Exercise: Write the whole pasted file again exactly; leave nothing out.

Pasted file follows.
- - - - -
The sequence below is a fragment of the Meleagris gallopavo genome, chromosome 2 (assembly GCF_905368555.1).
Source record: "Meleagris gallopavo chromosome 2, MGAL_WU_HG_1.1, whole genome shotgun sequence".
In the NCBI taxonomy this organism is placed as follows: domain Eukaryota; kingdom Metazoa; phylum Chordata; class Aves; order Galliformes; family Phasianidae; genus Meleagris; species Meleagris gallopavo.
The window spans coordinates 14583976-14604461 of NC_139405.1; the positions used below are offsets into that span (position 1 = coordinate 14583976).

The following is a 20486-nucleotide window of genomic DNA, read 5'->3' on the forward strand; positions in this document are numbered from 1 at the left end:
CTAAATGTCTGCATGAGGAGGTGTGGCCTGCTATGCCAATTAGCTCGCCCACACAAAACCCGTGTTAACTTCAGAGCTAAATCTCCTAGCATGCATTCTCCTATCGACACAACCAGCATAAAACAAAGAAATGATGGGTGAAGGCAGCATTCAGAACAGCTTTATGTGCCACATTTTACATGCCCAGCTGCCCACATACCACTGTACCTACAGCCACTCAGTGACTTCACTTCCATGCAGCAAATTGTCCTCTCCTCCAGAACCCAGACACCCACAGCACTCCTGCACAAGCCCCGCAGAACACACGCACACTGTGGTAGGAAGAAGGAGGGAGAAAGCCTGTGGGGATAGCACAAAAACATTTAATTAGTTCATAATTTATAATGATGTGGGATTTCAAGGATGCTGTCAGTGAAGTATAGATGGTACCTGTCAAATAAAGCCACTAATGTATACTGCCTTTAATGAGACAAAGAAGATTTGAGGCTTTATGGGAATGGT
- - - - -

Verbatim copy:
The sequence below is a fragment of the Meleagris gallopavo genome, chromosome 2 (assembly GCF_905368555.1).
Source record: "Meleagris gallopavo chromosome 2, MGAL_WU_HG_1.1, whole genome shotgun sequence".
In the NCBI taxonomy this organism is placed as follows: domain Eukaryota; kingdom Metazoa; phylum Chordata; class Aves; order Galliformes; family Phasianidae; genus Meleagris; species Meleagris gallopavo.
The window spans coordinates 14583976-14604461 of NC_139405.1; the positions used below are offsets into that span (position 1 = coordinate 14583976).

The following is a 20486-nucleotide window of genomic DNA, read 5'->3' on the forward strand; positions in this document are numbered from 1 at the left end:
CTAAATGTCTGCATGAGGAGGTGTGGCCTGCTATGCCAATTAGCTCGCCCACACAAAACCCGTGTTAACTTCAGAGCTAAATCTCCTAGCATGCATTCTCCTATCGACACAACCAGCATAAAACAAAGAAATGATGGGTGAAGGCAGCATTCAGAACAGCTTTATGTGCCACATTTTACATGCCCAGCTGCCCACATACCACTGTACCTACAGCCACTCAGTGACTTCACTTCCATGCAGCAAATTGTCCTCTCCTCCAGAACCCAGACACCCACAGCACTCCTGCACAAGCCCCGCAGAACACACGCACACTGTGGTAGGAAGAAGGAGGGAGAAAGCCTGTGGGGATAGCACAAAAACATTTAATTAGTTCATAATTTATAATGATGTGGGATTTCAAGGATGCTGTCAGTGAAGTATAGATGGTACCTGTCAAATAAAGCCACTAATGTATACTGCCTTTAATGAGACAAAGAAGATTTGAGGCTTTATGGGAATGGT